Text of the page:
CARDIAC resynchronization therapy with the placement of a left ventricular pacing electrode in the coronary sinus has been shown to be an effective treatment in selected patients with symptomatic left ventricular dysfunction.1Coronary sinus leads can be removed with relative ease because of their small diameter and relatively poor fixation mechanisms.2,3However, removal of coronary sinus electrodes could potentially rupture or perforate the coronary sinus, causing tamponade, hemodynamic instability, and death. We report a rare case of atrial septal defect (ASD) and coronary sinus to left atrium fistula without tamponade from coronary sinus lead removal.
An 82-yr-old woman presented for removal of an infected biventricular automatic implantable cardioverter defibrillator/pacemaker generator and leads. Her medical history included coronary artery disease, complete atrioventricular block, hypertension, and dyslipidemia. She had a marked decrease in left ventricular function after right ventricular pacing, possibly because of ventricular dyssychronous contraction, and was treated with biventricular pacing. Her congestive heart failure symptoms significantly improved, and left ventricular ejection fraction increased to 55%; despite that, she needed several lead revision procedures because of persistent diaphragmatic stimulation. A Medtronic model 4195 lead (Medtronic, Minneapolis, MN) had been inserted in her anterolateral cardiac vein 5 months before, and a Guidant model EASYTRAK lead (Boston Scientific, Natick, MA) had been placed in her posterolateral cardiac vein 2 months before. Both leads remained in her coronary sinus.
Anticipating difficulties with lead removal because of previous revisions, we obtained femoral arterial and venous accesses before anesthetic induction with etomidate and rocuronium (Hospira Inc., Lake Forest, IL). General anesthesia was maintained with narcotics and isoflurane (Hospira Inc.). Intraoperative transesophageal echocardiography (TEE) revealed left ventricular ejection fraction of 45% with moderate tricuspid regurgitation and a small pericardial effusion. Slight advancement of the probe from the midesophageal four-chamber view revealed two left ventricular pacing leads in the coronary sinus. The generator, right atrial lead, right ventricular lead, and the Guidant EASYTRAK lead were removed without difficulty. Her blood pressure was 119/89 mmHg with 100% oxygen saturation.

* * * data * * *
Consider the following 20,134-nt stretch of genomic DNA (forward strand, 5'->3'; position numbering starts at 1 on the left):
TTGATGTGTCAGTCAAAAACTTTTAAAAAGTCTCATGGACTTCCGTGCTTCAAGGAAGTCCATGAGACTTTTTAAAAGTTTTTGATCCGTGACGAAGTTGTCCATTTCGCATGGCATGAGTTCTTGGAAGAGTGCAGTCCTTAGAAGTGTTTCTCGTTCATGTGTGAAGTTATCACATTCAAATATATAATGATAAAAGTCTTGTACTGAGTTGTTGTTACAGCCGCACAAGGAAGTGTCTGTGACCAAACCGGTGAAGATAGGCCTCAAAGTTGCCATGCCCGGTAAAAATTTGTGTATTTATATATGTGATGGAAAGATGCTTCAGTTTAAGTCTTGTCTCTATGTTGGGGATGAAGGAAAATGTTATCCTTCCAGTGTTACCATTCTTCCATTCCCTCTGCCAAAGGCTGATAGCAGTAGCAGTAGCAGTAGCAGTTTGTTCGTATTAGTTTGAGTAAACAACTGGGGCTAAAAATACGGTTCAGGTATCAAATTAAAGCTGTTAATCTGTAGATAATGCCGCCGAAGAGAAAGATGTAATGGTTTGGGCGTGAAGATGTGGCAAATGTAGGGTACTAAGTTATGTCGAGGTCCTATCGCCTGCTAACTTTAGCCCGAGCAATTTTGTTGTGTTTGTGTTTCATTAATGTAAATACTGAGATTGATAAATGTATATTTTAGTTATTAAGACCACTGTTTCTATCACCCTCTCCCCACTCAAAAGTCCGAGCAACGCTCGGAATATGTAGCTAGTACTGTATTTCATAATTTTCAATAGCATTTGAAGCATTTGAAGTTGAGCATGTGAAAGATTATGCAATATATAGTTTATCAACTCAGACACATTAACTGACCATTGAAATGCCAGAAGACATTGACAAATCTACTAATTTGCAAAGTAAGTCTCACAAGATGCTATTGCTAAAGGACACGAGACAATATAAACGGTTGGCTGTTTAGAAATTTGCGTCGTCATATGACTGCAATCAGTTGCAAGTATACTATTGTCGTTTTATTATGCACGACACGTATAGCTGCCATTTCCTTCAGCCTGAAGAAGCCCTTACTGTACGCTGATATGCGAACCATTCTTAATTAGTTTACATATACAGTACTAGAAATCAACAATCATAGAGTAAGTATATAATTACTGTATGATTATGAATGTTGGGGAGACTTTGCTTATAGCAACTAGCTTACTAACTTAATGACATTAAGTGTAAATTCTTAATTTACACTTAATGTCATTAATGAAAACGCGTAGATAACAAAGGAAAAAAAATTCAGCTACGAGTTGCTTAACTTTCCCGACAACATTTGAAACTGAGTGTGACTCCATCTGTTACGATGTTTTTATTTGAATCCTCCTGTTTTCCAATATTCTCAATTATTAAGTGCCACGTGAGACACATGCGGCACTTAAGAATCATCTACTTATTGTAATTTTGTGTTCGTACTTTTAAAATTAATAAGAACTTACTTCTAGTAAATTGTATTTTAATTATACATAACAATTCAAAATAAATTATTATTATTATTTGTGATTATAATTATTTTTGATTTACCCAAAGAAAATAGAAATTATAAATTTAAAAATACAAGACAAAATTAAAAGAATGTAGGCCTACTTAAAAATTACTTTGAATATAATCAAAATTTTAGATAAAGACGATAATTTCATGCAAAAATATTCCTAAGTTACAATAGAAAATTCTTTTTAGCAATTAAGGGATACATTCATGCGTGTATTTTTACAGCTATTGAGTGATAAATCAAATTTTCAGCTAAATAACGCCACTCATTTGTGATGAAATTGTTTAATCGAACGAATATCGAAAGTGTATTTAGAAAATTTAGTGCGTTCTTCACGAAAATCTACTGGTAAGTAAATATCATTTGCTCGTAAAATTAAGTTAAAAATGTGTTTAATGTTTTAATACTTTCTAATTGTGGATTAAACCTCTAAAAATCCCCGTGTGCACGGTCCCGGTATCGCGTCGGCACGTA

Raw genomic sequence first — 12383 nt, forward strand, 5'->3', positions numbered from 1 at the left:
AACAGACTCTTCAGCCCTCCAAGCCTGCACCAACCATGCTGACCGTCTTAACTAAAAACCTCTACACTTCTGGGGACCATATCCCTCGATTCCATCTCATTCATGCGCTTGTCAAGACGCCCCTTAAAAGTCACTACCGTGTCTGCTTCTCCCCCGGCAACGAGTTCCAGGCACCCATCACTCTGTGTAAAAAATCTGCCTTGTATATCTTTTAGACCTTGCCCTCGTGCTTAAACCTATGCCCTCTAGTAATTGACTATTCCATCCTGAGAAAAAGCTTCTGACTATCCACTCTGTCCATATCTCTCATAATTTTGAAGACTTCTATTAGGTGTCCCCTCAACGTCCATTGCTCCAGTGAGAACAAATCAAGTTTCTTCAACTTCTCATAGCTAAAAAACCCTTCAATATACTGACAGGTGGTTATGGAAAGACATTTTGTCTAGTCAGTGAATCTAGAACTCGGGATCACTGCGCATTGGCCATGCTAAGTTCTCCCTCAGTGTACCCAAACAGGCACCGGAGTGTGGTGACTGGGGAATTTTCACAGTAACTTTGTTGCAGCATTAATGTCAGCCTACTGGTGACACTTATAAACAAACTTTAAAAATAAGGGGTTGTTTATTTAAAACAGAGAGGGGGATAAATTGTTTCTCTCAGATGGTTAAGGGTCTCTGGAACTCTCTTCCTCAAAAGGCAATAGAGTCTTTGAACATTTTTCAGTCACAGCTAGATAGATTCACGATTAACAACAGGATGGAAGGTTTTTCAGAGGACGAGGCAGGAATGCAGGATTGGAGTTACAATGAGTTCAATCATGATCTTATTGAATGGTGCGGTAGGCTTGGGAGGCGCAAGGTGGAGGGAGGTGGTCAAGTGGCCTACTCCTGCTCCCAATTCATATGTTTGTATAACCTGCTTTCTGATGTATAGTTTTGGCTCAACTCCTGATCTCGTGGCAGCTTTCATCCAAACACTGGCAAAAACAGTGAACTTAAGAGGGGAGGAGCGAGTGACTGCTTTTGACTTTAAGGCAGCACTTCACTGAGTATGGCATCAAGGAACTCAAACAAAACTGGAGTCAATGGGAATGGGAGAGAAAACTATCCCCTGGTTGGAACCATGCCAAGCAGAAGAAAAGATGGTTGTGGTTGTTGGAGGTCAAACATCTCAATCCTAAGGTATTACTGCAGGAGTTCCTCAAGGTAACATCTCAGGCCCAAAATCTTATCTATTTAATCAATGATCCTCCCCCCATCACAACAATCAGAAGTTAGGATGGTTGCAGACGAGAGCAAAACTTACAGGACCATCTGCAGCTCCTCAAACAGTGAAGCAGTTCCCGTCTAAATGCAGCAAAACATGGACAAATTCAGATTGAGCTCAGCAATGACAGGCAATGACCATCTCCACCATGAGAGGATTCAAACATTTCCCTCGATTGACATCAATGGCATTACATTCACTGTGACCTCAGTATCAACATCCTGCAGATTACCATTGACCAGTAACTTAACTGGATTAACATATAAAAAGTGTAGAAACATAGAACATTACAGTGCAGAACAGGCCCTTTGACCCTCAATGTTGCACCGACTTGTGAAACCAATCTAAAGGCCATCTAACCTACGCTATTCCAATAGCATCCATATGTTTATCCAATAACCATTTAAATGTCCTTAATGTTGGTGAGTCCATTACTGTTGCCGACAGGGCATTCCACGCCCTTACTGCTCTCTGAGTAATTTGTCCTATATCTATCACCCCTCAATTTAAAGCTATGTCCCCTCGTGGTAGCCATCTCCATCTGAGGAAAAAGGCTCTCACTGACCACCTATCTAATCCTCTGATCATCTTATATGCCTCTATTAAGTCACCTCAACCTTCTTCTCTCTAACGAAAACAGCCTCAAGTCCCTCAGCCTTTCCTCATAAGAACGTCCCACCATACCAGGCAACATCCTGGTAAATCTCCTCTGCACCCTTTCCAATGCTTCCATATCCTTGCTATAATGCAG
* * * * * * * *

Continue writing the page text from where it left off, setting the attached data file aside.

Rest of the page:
The fixation mechanism of the Medtronic 4195 lead could not be unlocked completely. Traction and countertraction through a Teflon sheath was unsuccessful. During this process, her systolic blood pressure suddenly decreased to 60 mmHg, and the patient desaturated to a low of 90% on pulse oximetry. Suspecting either a hemopericardium or a hemothorax, we administered albumin and 100 μg phenylephrine, which improved her blood pressure and oxygen saturation. However, findings consistent with a clinical diagnosis of cardiac tamponade or pleural effusion were not found after examination of the pericardial and pleural spaces with TEE. Surprisingly, the anteflexed four-chamber view revealed a new large ASD near the fossa ovalis (fig. 1). The pacing wire appeared to be in the left atrium. A bubble study with agitated saline showed passage of bubbles into the left atrium. Color flow Doppler ultrasonography demonstrated a large bidirectional flow jet between the atria (fig. 2; see video, showing a large ASD, Supplemental Digital Content 1, http://links.lww.com/ALN/A596).
With a slight advancement of the TEE probe, a large fistula between the ostium of coronary sinus and the left atrium was evident. A piece of flail left atrial tissue covered the opening of this fistula. The flail tissue swayed toward the right atrium during systole and opened into the left atrium during diastole. The midesophageal two-chamber view further confirmed the new continuity of the coronary sinus and the left atrium. The coronary sinus appeared dilated. A diagnosis of coronary sinus tear with resultant ASD and fistula was made, and emergent repair was planned.